Understanding and Managing Inter-Generational Beliefs Over the Holidays

7 December 2015 by , No Comments

How do you want your children to be when they grow up? When we ask ourselves this question, we often articulate that we want our children to be cooperative, responsible, self-confident, happy, healthy, successful people. A well known psychiatrist, Dr. Gnott, sums this poignant question up to a “T”. We want our offspring to be strong and humane. Obviously, as parents, we have a significant part in contributing to this end product. Consequently, another question we need to ask ourselves is: How do we understand our own childhood experiences and reactions so that we can choose to pass on positive and constructive patterns and beliefs?

In order to assist our children in becoming unique individuals, we need to focus on parenting from the “inside-out.” As parents, we model behaviours and we give verbal and non-verbal messages that are sometimes not conducive to creating healthy, happy children, teens and adults. Frequently, we are not conscious of these behaviours and messages – they are habitual, learned behaviours and beliefs passed down from one generation to the next. The more aware we are of these inter-generational beliefs, the easier it is to choose different behaviours to model for our children.

Dr. Siegel, author of Parenting from the Inside Out, portrays a good example of how our old beliefs and behaviours impact on our parenting. He tells the story of a mother who became agitated and anxious when she was shopping for shoes with her children. Her children loved getting new shoes and initially were quite excited about looking at the selection. Unfortunately, the mother’s agitation over the colour, the price and the sizes spoiled the experience and the children gave in, saying “Whatever you want, Mom.”

This happened many times, with Mom apologizing but not understanding why she dreaded shopping for shoes. Finally, after another exhausting fiasco, her six-year-old son asked, “Didn’t you like to get new shoes as a kid?” Mom suddenly was able to remember her unhappy experiences as a child going to shoe stores. Her mother was frustrated and irritable attempting to fit five or six children with shoes. Her mother didn’t have the time, energy or any understanding of her distress over this situation.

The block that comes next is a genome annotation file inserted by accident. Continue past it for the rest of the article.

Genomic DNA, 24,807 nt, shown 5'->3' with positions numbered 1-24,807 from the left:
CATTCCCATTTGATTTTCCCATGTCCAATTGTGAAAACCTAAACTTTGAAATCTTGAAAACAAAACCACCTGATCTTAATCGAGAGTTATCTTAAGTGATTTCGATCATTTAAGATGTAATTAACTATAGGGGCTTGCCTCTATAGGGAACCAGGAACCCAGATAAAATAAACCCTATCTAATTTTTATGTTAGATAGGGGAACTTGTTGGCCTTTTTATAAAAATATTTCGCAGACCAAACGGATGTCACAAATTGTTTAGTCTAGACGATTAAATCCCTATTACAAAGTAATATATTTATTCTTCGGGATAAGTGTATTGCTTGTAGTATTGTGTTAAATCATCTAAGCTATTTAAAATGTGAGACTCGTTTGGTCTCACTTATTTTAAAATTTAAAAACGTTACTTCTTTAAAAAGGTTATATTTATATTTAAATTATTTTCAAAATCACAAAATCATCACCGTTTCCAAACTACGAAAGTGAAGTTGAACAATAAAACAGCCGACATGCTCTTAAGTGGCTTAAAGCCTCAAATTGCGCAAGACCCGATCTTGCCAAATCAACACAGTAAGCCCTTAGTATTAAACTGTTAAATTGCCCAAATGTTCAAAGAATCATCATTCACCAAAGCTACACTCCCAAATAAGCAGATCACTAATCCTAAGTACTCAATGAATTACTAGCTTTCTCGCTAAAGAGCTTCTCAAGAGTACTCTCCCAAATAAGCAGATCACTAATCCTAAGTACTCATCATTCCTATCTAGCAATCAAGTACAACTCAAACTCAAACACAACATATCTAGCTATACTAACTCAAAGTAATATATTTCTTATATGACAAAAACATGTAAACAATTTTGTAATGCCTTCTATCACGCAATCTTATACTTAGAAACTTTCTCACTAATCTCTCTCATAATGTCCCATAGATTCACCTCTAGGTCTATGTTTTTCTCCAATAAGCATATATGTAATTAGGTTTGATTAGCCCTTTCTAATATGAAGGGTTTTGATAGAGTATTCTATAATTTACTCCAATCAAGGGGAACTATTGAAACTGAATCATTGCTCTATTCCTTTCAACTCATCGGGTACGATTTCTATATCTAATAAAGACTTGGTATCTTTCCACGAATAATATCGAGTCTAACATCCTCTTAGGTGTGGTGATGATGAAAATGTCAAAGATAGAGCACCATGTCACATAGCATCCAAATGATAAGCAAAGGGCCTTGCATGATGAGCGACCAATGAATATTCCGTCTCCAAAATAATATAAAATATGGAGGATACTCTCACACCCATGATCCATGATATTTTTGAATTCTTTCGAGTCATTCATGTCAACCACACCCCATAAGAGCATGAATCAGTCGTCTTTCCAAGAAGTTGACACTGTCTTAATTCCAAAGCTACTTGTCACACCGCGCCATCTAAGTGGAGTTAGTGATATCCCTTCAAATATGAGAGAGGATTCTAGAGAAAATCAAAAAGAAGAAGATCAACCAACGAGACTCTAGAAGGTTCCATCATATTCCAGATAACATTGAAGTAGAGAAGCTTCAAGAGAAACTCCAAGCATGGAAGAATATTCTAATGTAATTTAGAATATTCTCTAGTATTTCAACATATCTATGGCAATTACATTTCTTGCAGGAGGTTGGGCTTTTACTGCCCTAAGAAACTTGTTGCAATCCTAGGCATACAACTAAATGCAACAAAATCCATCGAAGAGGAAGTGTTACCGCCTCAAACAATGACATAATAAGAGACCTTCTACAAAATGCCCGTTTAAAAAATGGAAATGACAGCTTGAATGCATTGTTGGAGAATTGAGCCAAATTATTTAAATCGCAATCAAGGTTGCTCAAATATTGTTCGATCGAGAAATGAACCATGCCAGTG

In this example, it wasn’t the present day shopping experience that was affecting this Mom, it was all of the past experiences she had as a child that were influencing her behaviour. Once she was aware of the impact these past experiences were having on her, she could choose to make shopping for shoes with her children more enjoyable. She was also able to share her own experiences as a child which helped her children appreciate her reactions as unrelated to them.

When we act out of old beliefs, our children do not understand and often interpret our behaviour as acceptable because we are “the parent”, and their behaviour as wrong because they are “the children”. They are left with ambivalent feelings about themselves and their parents, and the inter-generational beliefs and behaviours may be re-created once again.

From my 30 years experience in counselling, there seem to be four core beliefs that we store in our unconsciousness: a) “I’m not important,” b) “there is something wrong with me”, c) “I’m not good enough and d) “I’m alone”.

When something happens in our life that triggers one of these old beliefs, we react with intense emotion. Often the intensity of the emotion outweighs the reality of the situation but we are confused by the degree of our outrage or fearfulness. For example, a child or adult who has the unconscious belief that “I am not important” may be triggered by incidents that they perceive to be unfair. If Tom gets new shoes because he desperately needs them and his brother doesn’t, Peter may be emotionally triggered and lament “that’s not fair.” Peter may be interpreting this situation as “I’m not important enough – Tom is more important.”

It may appear to be an incident of fairness, however the underlying trigger could be one of self-importance. Consequently, in dealing with this situation we could ask Peter if he is feeling left out, not as important as his brother. Acknowledging his feelings and empathizing with Peter will help him to eventually move to understanding the reality of the differences between what he and his brother may need in any life situation. Also, reassuring Peter that he is loved and important to you, will relieve his insecurities and dispel the underlying belief.

We all develop our core beliefs about ourselves and others through life experiences. By the age of eight, we have created these belief systems and, unfortunately, some of these beliefs are inaccurate. Individuals tend to keep the same beliefs throughout life, even the mistaken beliefs. Part of our responsibility as parents is to become aware of our mistaken beliefs and find alternatives in order to create new reactions to old patterns. In doing this, we assist our children in becoming unique, strong, and humane individuals – and feel successful and encouraged in our work as parents.

Leave a Reply